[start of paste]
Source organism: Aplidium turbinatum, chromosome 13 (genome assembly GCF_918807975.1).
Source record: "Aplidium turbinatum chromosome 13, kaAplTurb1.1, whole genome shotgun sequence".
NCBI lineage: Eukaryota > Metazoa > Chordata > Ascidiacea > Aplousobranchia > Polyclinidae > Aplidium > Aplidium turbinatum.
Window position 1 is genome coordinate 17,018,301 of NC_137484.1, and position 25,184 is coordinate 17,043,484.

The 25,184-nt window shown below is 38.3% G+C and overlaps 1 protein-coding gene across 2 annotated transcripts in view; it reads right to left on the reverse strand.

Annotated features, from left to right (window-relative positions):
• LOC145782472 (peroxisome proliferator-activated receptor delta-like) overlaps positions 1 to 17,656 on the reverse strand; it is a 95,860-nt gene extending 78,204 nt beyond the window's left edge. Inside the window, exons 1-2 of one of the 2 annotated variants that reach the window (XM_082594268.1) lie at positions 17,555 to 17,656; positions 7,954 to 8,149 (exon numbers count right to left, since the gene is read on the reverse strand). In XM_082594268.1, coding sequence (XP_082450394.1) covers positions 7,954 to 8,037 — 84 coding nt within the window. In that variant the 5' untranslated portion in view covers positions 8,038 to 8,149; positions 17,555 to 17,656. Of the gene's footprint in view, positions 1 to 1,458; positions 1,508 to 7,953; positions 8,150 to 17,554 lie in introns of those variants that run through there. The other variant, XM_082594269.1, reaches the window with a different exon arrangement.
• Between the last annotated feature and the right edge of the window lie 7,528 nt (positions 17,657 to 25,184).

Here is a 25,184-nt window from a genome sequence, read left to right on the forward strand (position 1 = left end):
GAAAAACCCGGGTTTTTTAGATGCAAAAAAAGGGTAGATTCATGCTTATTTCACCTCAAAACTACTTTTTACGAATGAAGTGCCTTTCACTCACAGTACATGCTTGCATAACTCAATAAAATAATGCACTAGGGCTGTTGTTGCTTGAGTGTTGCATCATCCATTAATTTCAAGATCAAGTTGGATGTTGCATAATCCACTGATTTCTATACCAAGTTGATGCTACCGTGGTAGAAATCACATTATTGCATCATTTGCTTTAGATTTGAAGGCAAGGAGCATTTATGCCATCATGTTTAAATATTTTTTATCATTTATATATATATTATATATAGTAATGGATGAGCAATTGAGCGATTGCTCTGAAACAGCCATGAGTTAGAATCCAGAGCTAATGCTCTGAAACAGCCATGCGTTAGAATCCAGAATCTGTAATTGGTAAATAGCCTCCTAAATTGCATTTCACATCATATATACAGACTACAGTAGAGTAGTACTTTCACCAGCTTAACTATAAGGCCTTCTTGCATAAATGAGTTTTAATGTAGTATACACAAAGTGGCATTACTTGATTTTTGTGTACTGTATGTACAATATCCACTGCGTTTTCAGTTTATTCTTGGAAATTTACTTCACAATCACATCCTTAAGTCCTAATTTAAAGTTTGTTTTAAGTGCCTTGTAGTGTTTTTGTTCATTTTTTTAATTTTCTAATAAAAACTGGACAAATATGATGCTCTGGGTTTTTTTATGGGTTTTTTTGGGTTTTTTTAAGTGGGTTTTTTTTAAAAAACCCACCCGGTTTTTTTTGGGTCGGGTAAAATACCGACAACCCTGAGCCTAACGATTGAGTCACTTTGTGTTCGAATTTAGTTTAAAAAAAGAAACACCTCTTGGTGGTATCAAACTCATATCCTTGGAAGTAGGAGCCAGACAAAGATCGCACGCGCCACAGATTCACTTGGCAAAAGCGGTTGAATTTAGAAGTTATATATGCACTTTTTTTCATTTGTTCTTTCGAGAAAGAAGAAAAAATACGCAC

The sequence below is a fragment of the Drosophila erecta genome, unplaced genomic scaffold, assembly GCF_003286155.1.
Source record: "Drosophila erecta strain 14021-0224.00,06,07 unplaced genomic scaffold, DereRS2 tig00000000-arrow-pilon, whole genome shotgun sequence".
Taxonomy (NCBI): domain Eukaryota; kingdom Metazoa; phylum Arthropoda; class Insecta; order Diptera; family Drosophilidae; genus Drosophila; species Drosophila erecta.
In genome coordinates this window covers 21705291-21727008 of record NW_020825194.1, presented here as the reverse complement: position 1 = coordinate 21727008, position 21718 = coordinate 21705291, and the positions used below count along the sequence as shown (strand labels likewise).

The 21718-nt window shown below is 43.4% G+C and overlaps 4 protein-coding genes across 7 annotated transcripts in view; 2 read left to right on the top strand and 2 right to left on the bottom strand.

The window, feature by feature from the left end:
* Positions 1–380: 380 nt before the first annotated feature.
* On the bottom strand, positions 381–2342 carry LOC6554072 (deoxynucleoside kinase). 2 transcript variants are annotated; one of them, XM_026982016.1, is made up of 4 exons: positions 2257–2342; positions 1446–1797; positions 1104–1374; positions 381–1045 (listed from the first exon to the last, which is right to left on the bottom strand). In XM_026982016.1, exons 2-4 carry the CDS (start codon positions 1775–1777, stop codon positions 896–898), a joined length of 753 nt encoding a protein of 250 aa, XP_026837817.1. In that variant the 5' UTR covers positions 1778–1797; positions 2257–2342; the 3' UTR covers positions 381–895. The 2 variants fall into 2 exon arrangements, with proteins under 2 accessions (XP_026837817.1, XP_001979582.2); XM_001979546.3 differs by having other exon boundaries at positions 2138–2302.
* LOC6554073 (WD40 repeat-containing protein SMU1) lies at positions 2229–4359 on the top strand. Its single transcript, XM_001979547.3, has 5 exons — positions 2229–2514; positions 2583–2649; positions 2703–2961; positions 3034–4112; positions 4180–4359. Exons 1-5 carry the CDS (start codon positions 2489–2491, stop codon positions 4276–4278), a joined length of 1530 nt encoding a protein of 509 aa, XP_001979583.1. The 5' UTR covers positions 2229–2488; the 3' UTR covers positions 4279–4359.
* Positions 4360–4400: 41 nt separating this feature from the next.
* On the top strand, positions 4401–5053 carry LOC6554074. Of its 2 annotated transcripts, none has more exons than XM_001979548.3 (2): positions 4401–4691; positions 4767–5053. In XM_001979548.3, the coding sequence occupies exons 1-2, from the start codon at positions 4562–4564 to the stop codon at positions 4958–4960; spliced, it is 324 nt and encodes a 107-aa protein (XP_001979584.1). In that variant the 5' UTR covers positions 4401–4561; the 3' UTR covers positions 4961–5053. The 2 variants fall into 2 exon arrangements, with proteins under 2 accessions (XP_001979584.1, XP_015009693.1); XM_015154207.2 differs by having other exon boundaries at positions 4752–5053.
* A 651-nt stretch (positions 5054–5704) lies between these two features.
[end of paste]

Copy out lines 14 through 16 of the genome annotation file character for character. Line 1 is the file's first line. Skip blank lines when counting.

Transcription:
In genome coordinates this window covers 21705291-21727008 of record NW_020825194.1, presented here as the reverse complement: position 1 = coordinate 21727008, position 21718 = coordinate 21705291, and the positions used below count along the sequence as shown (strand labels likewise).

The 21718-nt window shown below is 43.4% G+C and overlaps 4 protein-coding genes across 7 annotated transcripts in view; 2 read left to right on the top strand and 2 right to left on the bottom strand.

The window, feature by feature from the left end: